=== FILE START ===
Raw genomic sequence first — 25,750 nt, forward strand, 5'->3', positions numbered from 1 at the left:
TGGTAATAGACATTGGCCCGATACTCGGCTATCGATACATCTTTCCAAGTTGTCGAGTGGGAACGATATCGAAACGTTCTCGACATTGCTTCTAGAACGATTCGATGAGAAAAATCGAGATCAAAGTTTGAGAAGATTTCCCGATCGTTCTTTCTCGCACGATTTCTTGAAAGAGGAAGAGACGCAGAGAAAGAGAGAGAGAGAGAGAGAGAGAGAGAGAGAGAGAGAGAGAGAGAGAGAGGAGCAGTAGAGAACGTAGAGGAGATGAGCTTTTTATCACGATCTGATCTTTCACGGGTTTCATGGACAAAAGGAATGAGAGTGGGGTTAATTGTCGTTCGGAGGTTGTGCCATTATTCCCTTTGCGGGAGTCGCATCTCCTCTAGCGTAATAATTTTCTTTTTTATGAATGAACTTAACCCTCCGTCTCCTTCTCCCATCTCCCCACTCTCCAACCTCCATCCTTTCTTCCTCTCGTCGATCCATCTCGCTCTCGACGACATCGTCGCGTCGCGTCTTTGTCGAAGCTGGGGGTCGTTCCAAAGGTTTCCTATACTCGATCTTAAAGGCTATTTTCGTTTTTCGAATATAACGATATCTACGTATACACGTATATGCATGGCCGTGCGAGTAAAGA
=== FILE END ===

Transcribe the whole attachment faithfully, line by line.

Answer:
Raw genomic sequence first — 25,750 nt, forward strand, 5'->3', positions numbered from 1 at the left:
TGGTAATAGACATTGGCCCGATACTCGGCTATCGATACATCTTTCCAAGTTGTCGAGTGGGAACGATATCGAAACGTTCTCGACATTGCTTCTAGAACGATTCGATGAGAAAAATCGAGATCAAAGTTTGAGAAGATTTCCCGATCGTTCTTTCTCGCACGATTTCTTGAAAGAGGAAGAGACGCAGAGAAAGAGAGAGAGAGAGAGAGAGAGAGAGAGAGAGAGAGAGAGAGAGAGAGAGGAGCAGTAGAGAACGTAGAGGAGATGAGCTTTTTATCACGATCTGATCTTTCACGGGTTTCATGGACAAAAGGAATGAGAGTGGGGTTAATTGTCGTTCGGAGGTTGTGCCATTATTCCCTTTGCGGGAGTCGCATCTCCTCTAGCGTAATAATTTTCTTTTTTATGAATGAACTTAACCCTCCGTCTCCTTCTCCCATCTCCCCACTCTCCAACCTCCATCCTTTCTTCCTCTCGTCGATCCATCTCGCTCTCGACGACATCGTCGCGTCGCGTCTTTGTCGAAGCTGGGGGTCGTTCCAAAGGTTTCCTATACTCGATCTTAAAGGCTATTTTCGTTTTTCGAATATAACGATATCTACGTATACACGTATATGCATGGCCGTGCGAGTAAAGA